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Fourth June Elegies

anniversary of Tiananmen square

On 4 June 1989 the Chinese Communist Party cracked down heavily on the peaceful student demonstrations that were taking place in Tiananmen square to demand democracy and human rights. 
Every year since then, whether from house arrest, jail or labour camp, Peace Nobel laureate Liu Xiaobo has written a poem in honour of the victims of the deadly clampdown. Here's an example of his poetry:

Even if I know
death's a mysterious unknown
being alive, there's no way to experience death
and once dead
cannot experience death again
yet I'm still
hovering within death
a hovering in drowning . . .

The founder of Charter 08, who is serving a 11-year jail term for his pro-democratic activism, published a book with these poems, Elegies of Fourth June. In it he expresses his human and political ideas, his sense of guilt for being unable to rescue the people killed or maimed in the repression, and his awareness of struggling against an "inhumane power". 

In China this topic is taboo. Even people who still report serious injuries inflicted by the Chinese police are compelled to find excuses with their younger relatives if they ask them to explain the reasons why they are crippled. Even poets have to find a way out censorship. 

6 June 2013

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Civil courage

the strength of human dignity

Genocide cases and extreme circumstances of human rights violations, persecutions and deprivation of freedom have occurred all over the world. Those who find the courage to oppose, safeguard their own moral integrity, assessing the duty of truth, reporting the crimes against humanity and struggling to defend the founding value of civil coexistence can be defined as Righteous peopleJournalists like Sihem Bensedrine in Tunisia and writers like Gao Xingjian in China, diplomats like Enrico Calamai in Argentina and artists like Sunila Abeysekera in Sri Lanka, students like Bo Kyi in Burma and (union) activists or politicians like Maria Elena Moyano in Peru, Guillermo Chen in Guatemala, Fannie Lou Hamer in the USA, scientists, lawyers, doctors, intellectuals like Vassili Nesterenko in Belarus, Sylvie Maunga Mbanga in Congo, Halima Bashir in Darfur, Hashem Aghajari in Iran. Not to forget the prominent female figures advocating the rights of women trampled on in many world areas, like Betty Makoni in Zimbawe, Hawa Aden Mohamed in Somalia,  Khalida Toumi Messaoudi in Algeria,  Lydia Chaco in Mexico.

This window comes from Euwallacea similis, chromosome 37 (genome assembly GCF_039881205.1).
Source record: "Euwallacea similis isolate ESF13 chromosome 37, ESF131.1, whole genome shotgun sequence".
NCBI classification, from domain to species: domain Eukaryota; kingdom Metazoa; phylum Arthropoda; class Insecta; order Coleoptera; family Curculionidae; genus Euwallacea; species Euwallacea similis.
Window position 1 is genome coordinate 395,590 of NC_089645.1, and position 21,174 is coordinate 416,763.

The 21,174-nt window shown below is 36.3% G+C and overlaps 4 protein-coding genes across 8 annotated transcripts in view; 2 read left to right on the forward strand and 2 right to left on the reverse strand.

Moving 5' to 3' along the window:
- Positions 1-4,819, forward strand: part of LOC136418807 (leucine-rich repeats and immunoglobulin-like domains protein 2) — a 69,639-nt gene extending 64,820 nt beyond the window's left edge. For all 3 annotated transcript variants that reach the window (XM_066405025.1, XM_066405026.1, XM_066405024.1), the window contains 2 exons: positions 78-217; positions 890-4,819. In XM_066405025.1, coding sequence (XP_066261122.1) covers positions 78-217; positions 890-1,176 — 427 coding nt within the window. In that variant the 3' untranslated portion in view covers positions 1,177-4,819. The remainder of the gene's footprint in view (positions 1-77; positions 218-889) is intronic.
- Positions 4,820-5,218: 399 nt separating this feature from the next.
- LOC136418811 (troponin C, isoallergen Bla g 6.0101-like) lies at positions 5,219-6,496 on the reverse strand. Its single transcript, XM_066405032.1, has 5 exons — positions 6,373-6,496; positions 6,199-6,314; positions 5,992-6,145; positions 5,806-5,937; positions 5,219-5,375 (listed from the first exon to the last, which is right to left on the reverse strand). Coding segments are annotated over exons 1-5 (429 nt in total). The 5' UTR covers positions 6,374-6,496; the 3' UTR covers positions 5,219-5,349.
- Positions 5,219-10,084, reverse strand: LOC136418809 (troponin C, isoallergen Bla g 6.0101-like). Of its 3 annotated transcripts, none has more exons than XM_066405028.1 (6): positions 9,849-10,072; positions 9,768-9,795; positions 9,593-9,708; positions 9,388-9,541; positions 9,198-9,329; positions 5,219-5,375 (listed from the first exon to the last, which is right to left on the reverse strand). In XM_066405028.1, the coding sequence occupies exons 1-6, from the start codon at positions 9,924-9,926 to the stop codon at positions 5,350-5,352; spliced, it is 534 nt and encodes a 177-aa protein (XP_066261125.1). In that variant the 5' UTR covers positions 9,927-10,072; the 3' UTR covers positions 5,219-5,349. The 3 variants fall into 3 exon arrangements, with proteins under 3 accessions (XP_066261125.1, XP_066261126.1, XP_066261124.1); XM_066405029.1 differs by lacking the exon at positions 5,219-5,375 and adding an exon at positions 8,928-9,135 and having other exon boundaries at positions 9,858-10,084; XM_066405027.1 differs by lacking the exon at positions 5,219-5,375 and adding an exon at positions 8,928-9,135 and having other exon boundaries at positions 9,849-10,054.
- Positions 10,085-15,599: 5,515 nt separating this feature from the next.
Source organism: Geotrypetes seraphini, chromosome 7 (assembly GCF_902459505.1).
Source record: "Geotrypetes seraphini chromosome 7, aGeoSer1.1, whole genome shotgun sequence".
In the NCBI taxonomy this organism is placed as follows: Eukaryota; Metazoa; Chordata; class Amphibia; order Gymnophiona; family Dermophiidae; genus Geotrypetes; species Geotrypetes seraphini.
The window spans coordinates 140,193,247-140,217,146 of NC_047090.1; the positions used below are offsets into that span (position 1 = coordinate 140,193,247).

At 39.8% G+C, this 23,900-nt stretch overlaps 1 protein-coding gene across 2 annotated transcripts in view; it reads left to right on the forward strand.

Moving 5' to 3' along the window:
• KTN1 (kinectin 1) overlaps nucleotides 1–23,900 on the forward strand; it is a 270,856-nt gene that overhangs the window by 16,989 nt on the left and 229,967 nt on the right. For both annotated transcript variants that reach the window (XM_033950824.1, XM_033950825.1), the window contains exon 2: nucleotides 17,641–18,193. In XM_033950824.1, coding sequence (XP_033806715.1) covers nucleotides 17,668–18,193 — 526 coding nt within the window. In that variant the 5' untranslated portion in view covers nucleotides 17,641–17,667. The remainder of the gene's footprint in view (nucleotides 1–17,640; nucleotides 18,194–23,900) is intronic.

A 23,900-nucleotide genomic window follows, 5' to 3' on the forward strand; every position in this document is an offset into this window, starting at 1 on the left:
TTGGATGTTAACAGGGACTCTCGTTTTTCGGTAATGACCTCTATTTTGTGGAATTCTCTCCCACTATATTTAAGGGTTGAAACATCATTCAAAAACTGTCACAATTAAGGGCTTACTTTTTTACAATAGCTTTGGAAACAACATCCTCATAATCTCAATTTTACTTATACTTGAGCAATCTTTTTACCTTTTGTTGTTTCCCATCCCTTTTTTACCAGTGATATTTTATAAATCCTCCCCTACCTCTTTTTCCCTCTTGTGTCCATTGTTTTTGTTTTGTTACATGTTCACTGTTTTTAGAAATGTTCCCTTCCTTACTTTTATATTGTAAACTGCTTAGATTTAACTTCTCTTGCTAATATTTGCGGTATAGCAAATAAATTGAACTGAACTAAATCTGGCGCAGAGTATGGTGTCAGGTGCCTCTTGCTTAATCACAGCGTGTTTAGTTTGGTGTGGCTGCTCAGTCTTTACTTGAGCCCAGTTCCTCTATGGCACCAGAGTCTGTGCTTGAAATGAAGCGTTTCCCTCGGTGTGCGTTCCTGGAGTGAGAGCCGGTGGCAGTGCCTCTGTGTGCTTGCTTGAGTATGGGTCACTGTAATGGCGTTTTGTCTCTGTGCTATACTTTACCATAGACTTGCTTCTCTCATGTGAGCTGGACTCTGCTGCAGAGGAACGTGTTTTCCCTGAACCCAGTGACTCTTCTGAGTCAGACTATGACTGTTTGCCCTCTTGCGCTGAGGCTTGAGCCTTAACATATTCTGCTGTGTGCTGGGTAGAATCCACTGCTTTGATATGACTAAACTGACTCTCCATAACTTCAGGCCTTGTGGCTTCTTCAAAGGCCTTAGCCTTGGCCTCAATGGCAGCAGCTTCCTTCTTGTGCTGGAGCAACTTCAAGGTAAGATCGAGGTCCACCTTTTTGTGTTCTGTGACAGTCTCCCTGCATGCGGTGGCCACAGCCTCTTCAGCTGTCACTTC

As well as the best-known advocates of human and civil rights like Nelson Mandela in South Africa, Aung San Suu Kyi in Burma, Anna Politkovskaja in Russia, Orhan Pamuk in Turkey, Natasha Kandic in Serbia and Svetlana Broz in Bosnia, Ayaan Hirsi Ali from Somalia, the mothers of Plaza de Mayo in Argentina. 

Featured story

Norma Cruz

women’s rights activist and former guerrilla fighter